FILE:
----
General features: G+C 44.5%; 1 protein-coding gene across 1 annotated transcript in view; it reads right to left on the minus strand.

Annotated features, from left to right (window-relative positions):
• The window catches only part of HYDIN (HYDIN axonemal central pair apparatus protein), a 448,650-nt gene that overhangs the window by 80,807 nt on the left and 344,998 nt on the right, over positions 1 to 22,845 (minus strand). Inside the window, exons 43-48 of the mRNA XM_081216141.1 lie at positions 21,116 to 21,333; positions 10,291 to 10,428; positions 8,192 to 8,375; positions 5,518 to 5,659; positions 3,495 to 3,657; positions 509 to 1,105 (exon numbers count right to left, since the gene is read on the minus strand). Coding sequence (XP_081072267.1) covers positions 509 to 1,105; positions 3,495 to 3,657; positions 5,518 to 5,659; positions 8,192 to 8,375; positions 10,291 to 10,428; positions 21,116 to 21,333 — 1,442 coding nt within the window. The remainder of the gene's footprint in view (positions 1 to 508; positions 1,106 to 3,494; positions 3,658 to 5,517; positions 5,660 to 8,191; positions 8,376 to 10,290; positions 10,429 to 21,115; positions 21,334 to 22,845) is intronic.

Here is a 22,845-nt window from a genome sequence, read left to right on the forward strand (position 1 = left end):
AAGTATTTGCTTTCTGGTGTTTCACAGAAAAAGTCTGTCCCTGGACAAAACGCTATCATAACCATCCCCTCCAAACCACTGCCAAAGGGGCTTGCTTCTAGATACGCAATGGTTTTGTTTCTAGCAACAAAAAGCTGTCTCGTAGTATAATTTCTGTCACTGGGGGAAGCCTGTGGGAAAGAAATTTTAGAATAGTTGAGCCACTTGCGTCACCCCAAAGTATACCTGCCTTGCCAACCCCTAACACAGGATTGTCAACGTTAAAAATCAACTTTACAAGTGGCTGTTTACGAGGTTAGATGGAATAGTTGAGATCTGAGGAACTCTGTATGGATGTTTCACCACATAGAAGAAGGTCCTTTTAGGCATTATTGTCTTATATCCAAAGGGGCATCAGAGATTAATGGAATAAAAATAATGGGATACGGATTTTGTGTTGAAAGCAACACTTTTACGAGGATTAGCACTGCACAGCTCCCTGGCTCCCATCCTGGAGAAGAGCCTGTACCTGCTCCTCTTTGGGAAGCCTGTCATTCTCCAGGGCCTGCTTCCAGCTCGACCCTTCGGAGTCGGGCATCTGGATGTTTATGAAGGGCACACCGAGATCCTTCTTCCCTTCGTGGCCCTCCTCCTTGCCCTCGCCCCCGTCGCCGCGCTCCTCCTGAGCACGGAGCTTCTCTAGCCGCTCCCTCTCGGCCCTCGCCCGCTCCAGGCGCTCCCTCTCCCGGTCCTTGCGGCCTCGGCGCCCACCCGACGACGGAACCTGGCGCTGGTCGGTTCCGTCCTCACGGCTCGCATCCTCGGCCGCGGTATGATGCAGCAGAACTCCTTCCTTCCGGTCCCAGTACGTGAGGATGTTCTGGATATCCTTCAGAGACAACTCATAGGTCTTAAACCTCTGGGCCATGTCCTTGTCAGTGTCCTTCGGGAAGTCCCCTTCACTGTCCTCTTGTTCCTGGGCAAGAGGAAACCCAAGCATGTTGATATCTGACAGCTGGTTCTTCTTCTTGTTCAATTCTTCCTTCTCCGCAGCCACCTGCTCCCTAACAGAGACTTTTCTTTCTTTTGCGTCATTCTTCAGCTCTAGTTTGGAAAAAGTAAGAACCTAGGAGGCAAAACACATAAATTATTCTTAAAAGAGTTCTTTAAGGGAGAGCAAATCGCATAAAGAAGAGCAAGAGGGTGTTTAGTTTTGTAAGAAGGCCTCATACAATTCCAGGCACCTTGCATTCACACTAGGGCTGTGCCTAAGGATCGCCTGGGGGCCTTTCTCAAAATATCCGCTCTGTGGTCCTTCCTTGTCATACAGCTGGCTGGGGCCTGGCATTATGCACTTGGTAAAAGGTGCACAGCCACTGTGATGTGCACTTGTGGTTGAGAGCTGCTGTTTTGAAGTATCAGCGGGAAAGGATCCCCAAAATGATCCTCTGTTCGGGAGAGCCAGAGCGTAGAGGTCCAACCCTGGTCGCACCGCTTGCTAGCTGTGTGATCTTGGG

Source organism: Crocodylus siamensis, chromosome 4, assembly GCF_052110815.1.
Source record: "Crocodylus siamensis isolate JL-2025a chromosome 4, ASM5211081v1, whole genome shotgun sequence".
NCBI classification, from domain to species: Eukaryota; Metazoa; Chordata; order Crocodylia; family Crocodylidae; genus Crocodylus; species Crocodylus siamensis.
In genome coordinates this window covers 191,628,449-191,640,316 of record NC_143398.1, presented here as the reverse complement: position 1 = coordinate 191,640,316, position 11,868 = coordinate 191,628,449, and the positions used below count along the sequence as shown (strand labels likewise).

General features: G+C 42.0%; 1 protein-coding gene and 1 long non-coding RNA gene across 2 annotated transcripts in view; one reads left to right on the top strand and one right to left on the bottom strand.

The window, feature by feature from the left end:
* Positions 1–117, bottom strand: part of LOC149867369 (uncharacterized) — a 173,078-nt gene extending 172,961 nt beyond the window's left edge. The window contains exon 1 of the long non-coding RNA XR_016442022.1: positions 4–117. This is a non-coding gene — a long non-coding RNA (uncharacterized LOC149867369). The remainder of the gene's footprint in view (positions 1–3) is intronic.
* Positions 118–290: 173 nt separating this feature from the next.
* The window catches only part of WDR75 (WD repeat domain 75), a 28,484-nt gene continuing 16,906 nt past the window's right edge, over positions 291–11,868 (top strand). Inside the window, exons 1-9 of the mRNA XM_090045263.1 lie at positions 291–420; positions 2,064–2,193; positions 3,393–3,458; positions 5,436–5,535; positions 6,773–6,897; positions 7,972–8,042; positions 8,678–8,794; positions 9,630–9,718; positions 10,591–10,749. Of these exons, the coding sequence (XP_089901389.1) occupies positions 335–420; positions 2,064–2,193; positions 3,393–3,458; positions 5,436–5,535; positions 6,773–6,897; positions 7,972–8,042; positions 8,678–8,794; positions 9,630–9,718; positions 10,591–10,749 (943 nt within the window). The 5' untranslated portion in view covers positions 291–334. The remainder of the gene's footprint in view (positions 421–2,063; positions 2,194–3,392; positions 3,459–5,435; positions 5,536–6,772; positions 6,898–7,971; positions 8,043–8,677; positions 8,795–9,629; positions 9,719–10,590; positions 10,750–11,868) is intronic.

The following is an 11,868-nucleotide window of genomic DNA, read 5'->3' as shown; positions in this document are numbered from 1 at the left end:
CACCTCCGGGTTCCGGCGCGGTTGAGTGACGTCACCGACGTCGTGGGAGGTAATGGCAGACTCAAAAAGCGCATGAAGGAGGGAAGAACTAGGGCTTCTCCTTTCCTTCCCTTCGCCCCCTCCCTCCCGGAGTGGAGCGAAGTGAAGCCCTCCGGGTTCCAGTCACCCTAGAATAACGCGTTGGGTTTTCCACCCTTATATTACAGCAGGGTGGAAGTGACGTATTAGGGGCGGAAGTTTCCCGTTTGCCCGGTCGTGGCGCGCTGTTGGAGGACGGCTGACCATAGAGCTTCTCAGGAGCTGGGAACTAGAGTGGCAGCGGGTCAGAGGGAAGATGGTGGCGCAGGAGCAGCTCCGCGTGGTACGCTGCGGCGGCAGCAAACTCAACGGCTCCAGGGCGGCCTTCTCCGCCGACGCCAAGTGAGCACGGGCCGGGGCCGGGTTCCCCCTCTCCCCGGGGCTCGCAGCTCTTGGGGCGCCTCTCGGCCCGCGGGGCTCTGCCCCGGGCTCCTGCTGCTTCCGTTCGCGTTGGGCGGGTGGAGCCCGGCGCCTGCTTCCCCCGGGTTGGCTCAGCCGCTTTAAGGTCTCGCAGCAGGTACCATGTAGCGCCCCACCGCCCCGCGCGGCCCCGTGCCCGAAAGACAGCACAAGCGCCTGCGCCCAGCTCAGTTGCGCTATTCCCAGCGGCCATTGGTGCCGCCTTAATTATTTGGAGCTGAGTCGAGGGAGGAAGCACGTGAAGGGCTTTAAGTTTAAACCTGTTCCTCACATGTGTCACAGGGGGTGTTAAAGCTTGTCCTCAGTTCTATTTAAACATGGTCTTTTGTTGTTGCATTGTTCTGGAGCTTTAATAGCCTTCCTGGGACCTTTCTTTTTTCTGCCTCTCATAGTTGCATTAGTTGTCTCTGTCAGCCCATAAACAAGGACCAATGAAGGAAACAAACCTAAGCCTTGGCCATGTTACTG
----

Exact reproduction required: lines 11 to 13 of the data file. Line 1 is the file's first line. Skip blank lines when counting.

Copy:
The window, feature by feature from the left end:
* Positions 1–117, bottom strand: part of LOC149867369 (uncharacterized) — a 173,078-nt gene extending 172,961 nt beyond the window's left edge. The window contains exon 1 of the long non-coding RNA XR_016442022.1: positions 4–117. This is a non-coding gene — a long non-coding RNA (uncharacterized LOC149867369). The remainder of the gene's footprint in view (positions 1–3) is intronic.
* Positions 118–290: 173 nt separating this feature from the next.